Quantitative PCR assays for detection of five arctic fish species: Lota lota, Cottus cognatus, Salvelinus alpinus, Salvelinus malma, and Thymallus arcticus from environmental DNA
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The North Slope of Alaska contains arctic fish populations that are important for subsistence of local human populations, and are under threat from natural resource extraction and climate change. We designed and evaluated four quantitative PCR assays for the detection of environmental DNA from five Alaskan fish species present on the North Slope of Alaska: burbot (Lota lota), arctic char (Salvelinus alpinus), Dolly Varden (Salvelinus malma), arctic grayling (Thymallus arcticus), and slimy sculpin (Cottus cognatus). All assays were designed and tested for species specificity and sensitivity, and all assays detected target species from filtered water samples collected from the field. These assays will enable efficient and economical detection and monitoring of these species in lakes and rivers. This in turn will provide managers with improved knowledge of current distributions and future range shifts associated with climate and development threats, enabling more timely management.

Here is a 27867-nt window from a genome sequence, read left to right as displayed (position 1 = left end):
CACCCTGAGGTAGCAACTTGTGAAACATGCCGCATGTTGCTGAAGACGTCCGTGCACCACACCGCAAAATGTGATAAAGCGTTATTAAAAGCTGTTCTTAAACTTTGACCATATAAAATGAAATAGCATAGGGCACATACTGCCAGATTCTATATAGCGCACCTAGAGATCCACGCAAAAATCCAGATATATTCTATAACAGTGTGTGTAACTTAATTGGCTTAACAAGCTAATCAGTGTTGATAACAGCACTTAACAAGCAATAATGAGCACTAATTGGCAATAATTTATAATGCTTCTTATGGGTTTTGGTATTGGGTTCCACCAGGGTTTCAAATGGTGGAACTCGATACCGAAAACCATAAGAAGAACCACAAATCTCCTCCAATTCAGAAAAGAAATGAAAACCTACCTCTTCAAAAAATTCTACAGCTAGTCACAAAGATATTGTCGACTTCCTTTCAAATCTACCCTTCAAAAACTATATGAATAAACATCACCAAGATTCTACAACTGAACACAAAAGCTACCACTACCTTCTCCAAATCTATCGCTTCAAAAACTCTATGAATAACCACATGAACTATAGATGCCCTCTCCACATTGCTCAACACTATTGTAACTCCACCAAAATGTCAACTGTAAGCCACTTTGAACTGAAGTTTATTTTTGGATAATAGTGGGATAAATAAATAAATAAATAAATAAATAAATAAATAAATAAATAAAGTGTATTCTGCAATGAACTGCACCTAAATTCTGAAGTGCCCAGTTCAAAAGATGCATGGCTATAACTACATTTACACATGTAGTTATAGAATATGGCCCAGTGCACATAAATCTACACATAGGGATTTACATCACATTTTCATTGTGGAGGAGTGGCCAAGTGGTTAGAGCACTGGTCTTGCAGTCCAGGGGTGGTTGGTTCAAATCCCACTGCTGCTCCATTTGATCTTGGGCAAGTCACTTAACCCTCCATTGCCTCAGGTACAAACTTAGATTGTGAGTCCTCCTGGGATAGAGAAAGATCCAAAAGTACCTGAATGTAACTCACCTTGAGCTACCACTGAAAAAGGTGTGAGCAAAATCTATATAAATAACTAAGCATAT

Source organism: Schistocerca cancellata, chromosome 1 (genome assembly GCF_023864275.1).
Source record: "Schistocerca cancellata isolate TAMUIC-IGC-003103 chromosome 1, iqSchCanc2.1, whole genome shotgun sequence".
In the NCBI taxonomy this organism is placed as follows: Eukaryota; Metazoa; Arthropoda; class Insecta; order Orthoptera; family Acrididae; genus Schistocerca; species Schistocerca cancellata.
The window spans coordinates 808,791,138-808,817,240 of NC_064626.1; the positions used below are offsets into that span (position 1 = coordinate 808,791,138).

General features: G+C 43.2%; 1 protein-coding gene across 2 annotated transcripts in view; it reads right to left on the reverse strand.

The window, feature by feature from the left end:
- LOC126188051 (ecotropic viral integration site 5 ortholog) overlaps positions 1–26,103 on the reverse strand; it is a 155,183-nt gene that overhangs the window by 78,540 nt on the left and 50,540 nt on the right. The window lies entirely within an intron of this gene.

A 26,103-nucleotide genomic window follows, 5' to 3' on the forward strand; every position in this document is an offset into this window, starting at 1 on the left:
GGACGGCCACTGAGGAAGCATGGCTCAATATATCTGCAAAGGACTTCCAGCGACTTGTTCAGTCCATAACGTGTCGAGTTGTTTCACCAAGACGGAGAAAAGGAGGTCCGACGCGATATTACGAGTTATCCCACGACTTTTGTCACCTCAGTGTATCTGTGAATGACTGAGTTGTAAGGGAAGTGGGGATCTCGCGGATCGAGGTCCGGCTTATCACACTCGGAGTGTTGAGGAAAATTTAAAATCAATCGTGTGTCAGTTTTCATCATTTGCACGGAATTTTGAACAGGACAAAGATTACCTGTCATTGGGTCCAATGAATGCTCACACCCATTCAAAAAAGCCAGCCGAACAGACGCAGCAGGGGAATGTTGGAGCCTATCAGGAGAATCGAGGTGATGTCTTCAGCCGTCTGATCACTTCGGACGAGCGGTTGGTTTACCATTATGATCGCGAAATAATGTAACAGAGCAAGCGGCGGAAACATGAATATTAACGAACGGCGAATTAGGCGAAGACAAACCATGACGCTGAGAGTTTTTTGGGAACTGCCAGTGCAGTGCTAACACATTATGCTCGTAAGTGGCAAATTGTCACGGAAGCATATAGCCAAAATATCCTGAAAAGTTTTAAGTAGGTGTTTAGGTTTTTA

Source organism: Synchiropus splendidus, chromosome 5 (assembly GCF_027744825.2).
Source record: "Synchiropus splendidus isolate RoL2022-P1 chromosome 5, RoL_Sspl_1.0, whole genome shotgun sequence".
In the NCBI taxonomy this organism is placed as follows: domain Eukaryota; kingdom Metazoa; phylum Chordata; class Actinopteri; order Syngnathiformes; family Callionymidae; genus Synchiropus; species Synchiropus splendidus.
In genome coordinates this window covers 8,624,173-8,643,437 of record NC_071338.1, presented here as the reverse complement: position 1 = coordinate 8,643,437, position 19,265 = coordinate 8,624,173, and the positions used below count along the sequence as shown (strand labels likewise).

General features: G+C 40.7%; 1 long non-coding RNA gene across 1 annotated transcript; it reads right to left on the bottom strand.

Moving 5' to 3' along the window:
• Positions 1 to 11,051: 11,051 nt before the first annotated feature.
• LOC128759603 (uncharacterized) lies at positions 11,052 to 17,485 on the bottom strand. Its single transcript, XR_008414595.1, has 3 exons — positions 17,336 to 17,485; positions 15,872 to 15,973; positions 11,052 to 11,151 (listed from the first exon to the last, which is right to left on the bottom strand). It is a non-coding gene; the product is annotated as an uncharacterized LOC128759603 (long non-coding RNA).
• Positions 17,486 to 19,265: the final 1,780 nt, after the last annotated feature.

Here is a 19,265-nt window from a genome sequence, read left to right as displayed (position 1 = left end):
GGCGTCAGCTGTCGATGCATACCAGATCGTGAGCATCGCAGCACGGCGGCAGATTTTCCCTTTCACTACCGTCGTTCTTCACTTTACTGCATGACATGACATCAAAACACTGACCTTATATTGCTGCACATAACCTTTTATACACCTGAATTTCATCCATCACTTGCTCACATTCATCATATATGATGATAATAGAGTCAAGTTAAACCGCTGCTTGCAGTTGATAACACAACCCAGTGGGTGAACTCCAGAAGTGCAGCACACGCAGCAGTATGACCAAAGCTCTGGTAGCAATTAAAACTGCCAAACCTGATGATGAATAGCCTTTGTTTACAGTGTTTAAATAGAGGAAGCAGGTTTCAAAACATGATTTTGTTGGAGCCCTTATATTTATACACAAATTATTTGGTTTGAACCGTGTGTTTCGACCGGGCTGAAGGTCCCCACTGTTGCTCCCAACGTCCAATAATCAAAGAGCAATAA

KeywordsAlaska North Slope eDNA Species detection
We would like to thank Greta Burkart and the USFWS Arctic National Wildlife Refuge and Alaska Refuges Inventory and Monitoring Program for management direction and funding. We would also like to thank Andres Lopes and the University of Alaska Museum for providing tissue specimens for sequencing, and Matthew Whitman and Phaedra Budy for providing tissue specimens and eDNA samples. This work was funded by NASA Biodiversity and Ecological Forecasting program Grant NNX14AC40G.
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